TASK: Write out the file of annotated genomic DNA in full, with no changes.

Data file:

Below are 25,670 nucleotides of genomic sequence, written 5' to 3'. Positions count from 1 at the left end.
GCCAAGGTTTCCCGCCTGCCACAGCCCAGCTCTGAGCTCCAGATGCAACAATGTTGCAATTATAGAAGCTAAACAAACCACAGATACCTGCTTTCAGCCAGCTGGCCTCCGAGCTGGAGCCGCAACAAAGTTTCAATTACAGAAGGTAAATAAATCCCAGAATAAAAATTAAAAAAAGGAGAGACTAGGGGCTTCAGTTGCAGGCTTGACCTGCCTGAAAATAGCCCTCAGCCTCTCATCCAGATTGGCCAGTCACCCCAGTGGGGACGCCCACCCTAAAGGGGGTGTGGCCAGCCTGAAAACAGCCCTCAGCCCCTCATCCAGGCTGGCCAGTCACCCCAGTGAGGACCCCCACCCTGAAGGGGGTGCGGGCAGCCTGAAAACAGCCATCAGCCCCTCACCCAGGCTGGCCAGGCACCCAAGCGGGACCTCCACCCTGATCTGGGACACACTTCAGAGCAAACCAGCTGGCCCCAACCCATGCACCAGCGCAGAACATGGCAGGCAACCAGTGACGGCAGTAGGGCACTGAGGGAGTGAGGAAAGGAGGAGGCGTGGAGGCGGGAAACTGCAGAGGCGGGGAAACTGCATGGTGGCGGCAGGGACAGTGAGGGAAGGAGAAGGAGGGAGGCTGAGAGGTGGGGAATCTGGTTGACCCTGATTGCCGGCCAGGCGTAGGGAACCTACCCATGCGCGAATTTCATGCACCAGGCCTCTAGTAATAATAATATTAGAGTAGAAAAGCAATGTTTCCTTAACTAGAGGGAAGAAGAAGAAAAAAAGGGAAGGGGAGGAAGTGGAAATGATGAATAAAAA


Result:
Below are 25,670 nucleotides of genomic sequence, written 5' to 3'. Positions count from 1 at the left end.
GCCAAGGTTTCCCGCCTGCCACAGCCCAGCTCTGAGCTCCAGATGCAACAATGTTGCAATTATAGAAGCTAAACAAACCACAGATACCTGCTTTCAGCCAGCTGGCCTCCGAGCTGGAGCCGCAACAAAGTTTCAATTACAGAAGGTAAATAAATCCCAGAATAAAAATTAAAAAAAGGAGAGACTAGGGGCTTCAGTTGCAGGCTTGACCTGCCTGAAAATAGCCCTCAGCCTCTCATCCAGATTGGCCAGTCACCCCAGTGGGGACGCCCACCCTAAAGGGGGTGTGGCCAGCCTGAAAACAGCCCTCAGCCCCTCATCCAGGCTGGCCAGTCACCCCAGTGAGGACCCCCACCCTGAAGGGGGTGCGGGCAGCCTGAAAACAGCCATCAGCCCCTCACCCAGGCTGGCCAGGCACCCAAGCGGGACCTCCACCCTGATCTGGGACACACTTCAGAGCAAACCAGCTGGCCCCAACCCATGCACCAGCGCAGAACATGGCAGGCAACCAGTGACGGCAGTAGGGCACTGAGGGAGTGAGGAAAGGAGGAGGCGTGGAGGCGGGAAACTGCAGAGGCGGGGAAACTGCATGGTGGCGGCAGGGACAGTGAGGGAAGGAGAAGGAGGGAGGCTGAGAGGTGGGGAATCTGGTTGACCCTGATTGCCGGCCAGGCGTAGGGAACCTACCCATGCGCGAATTTCATGCACCAGGCCTCTAGTAATAATAATATTAGAGTAGAAAAGCAATGTTTCCTTAACTAGAGGGAAGAAGAAGAAAAAAAGGGAAGGGGAGGAAGTGGAAATGATGAATAAAAA